NEW YORK (TheStreet) -- Stocks are trading near record levels, but the bull market still has plenty of room to run.
Changes in technology and the economy that permit businesses to use capital far more efficiently will likely drive equities much higher.
In the industrial era, Henry Ford had a great idea -- an inexpensive assembly-line vehicle, but he needed vast amounts of capital and decades to erect factories and dealerships to build out its full potential.
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used the free Internet to convert its novel search engine into a global company on an initial investment of $25 million. In 2004, just six years after it was founded, the company's search engine was available on computers worldwide and its stock was worth $23 billion, a 900% return.
Henry Ford got rich, but hardly as rich or as quickly as Google founders Larry Page and Sergey Brin did, because in the digital era, ideas are worth so much more than machines.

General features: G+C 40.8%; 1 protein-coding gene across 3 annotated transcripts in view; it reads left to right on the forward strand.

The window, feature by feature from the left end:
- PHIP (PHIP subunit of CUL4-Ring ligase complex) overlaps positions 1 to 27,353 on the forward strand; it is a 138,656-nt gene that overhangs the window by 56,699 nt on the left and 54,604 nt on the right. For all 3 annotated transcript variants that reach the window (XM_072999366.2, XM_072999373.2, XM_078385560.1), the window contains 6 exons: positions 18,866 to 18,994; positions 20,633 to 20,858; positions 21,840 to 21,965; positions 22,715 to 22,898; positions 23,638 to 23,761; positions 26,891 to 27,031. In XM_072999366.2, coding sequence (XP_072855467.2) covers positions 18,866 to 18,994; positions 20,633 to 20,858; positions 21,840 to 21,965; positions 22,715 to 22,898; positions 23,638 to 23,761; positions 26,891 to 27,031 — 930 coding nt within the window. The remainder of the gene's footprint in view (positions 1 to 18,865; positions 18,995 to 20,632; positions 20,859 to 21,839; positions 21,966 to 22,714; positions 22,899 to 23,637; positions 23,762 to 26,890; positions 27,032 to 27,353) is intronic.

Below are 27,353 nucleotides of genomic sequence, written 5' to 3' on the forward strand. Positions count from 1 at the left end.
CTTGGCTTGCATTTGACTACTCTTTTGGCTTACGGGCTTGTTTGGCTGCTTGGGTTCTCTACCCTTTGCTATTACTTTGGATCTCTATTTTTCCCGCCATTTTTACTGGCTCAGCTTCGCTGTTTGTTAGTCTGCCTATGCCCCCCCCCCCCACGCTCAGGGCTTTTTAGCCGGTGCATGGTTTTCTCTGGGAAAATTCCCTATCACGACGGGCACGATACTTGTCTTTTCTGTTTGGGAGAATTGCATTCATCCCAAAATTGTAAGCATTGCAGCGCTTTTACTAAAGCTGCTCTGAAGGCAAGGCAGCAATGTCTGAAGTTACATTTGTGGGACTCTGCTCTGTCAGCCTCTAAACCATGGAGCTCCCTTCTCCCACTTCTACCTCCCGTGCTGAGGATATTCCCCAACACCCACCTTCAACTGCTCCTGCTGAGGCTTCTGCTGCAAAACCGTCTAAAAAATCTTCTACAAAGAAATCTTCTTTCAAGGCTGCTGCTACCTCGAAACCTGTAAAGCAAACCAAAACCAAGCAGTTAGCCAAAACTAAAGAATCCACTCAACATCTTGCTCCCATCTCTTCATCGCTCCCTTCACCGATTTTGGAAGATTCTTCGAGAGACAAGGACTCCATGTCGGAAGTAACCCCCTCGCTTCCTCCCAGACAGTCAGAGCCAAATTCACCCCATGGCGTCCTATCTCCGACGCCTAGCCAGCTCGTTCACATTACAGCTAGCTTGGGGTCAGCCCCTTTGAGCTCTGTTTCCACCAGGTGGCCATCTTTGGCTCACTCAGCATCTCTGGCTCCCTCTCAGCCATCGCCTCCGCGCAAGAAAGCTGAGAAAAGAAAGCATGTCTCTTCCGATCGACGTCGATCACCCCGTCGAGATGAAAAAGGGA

In the digital economy, innovators don't need a lot of money to create a valuable new company, and even old-line industrial companies can use factories, manage supply chains and service products far more efficiently and need less cash to grow.
Consequently, big U.S. companies are flush with billions in cash and too few opportunities to deploy it. Along with individual investors, they bid up prices for young companies, whose owners are looking to cash in on their initial success, and pay huge sums for IPOs of companies such as Twitter
. And many big companies have bought back large blocks of their own stock.
Taken together, those pushed stocks to record levels and drove down yields on dividend-paying stocks and the interest paid on bonds and bank CDs.
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